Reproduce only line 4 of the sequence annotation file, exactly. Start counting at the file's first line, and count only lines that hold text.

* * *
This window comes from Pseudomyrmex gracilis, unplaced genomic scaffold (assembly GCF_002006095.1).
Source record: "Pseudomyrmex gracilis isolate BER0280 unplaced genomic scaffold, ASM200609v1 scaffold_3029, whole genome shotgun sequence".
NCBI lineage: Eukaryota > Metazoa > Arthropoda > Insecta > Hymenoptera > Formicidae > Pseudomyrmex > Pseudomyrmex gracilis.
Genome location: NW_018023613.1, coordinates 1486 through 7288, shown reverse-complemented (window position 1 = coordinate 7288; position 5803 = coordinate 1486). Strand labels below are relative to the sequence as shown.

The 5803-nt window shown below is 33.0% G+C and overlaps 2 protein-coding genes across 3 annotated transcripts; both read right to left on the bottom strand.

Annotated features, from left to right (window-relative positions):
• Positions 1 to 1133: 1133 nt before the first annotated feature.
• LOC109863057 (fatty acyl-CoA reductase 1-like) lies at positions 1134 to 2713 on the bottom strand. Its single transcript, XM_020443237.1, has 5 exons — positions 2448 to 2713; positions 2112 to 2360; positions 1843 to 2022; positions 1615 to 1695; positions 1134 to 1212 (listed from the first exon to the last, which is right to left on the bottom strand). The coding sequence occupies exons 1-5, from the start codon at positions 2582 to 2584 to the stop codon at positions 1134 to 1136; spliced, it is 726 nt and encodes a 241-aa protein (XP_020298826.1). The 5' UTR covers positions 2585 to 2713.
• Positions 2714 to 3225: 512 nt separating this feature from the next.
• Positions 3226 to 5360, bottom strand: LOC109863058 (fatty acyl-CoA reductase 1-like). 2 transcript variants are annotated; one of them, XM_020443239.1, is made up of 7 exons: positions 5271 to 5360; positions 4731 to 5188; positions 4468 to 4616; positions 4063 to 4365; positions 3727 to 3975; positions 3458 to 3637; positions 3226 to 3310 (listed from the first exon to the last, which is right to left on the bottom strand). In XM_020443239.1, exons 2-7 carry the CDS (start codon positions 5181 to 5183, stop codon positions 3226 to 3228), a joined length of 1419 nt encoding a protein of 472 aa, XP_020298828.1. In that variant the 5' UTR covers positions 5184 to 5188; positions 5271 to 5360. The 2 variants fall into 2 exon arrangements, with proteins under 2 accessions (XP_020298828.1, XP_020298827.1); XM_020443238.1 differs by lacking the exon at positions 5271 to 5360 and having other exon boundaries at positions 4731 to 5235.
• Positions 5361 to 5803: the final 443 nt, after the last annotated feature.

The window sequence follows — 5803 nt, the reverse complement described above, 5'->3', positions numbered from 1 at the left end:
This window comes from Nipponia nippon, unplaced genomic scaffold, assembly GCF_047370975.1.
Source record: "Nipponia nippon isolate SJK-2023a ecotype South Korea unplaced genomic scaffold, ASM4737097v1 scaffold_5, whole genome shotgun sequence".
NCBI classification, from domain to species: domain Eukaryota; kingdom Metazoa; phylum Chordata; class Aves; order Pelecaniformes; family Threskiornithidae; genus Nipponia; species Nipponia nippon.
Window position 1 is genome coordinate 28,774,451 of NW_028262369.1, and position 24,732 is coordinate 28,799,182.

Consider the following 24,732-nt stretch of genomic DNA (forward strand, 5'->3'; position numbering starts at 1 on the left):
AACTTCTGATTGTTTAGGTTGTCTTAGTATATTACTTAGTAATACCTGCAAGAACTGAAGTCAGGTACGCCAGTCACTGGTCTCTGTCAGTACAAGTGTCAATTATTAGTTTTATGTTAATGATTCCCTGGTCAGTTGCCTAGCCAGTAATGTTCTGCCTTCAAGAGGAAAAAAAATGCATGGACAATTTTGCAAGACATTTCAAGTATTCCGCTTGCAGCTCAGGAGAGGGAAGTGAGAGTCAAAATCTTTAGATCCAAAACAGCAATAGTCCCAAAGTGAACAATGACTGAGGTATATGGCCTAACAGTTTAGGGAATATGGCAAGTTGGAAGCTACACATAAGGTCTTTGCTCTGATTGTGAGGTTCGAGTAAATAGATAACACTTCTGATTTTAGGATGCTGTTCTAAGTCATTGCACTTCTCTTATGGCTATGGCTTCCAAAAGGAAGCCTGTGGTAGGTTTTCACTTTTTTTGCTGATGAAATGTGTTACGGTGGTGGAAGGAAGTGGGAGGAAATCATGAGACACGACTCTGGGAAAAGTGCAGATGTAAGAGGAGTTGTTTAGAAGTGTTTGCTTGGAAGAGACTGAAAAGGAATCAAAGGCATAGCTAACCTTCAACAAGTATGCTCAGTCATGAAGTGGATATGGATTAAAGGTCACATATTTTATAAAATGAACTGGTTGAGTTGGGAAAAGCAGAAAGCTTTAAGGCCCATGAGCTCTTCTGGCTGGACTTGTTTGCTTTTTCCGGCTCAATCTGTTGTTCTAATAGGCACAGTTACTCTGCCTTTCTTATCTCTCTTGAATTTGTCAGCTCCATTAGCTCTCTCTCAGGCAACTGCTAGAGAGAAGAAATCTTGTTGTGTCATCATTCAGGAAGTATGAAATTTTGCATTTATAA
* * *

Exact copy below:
Genome location: NW_018023613.1, coordinates 1486 through 7288, shown reverse-complemented (window position 1 = coordinate 7288; position 5803 = coordinate 1486). Strand labels below are relative to the sequence as shown.